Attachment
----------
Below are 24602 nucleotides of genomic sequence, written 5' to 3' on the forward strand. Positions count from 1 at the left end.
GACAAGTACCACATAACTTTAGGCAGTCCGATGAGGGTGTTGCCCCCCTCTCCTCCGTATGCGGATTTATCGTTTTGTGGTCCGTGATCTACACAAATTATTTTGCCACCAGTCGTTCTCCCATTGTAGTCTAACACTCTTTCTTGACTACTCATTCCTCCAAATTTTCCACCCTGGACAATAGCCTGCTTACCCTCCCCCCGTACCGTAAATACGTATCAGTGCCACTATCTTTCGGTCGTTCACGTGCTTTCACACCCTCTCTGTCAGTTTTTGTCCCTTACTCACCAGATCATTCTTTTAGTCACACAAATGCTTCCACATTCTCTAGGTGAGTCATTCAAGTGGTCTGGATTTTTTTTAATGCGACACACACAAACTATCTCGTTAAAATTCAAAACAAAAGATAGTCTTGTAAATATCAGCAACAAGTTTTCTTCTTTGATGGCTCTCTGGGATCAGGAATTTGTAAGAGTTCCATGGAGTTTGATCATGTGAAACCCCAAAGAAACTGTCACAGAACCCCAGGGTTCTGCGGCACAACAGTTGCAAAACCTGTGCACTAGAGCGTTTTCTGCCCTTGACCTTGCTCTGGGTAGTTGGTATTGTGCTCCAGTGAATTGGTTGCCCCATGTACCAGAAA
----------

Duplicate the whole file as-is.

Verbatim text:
Below are 24602 nucleotides of genomic sequence, written 5' to 3' on the forward strand. Positions count from 1 at the left end.
GACAAGTACCACATAACTTTAGGCAGTCCGATGAGGGTGTTGCCCCCCTCTCCTCCGTATGCGGATTTATCGTTTTGTGGTCCGTGATCTACACAAATTATTTTGCCACCAGTCGTTCTCCCATTGTAGTCTAACACTCTTTCTTGACTACTCATTCCTCCAAATTTTCCACCCTGGACAATAGCCTGCTTACCCTCCCCCCGTACCGTAAATACGTATCAGTGCCACTATCTTTCGGTCGTTCACGTGCTTTCACACCCTCTCTGTCAGTTTTTGTCCCTTACTCACCAGATCATTCTTTTAGTCACACAAATGCTTCCACATTCTCTAGGTGAGTCATTCAAGTGGTCTGGATTTTTTTTAATGCGACACACACAAACTATCTCGTTAAAATTCAAAACAAAAGATAGTCTTGTAAATATCAGCAACAAGTTTTCTTCTTTGATGGCTCTCTGGGATCAGGAATTTGTAAGAGTTCCATGGAGTTTGATCATGTGAAACCCCAAAGAAACTGTCACAGAACCCCAGGGTTCTGCGGCACAACAGTTGCAAAACCTGTGCACTAGAGCGTTTTCTGCCCTTGACCTTGCTCTGGGTAGTTGGTATTGTGCTCCAGTGAATTGGTTGCCCCATGTACCAGAAA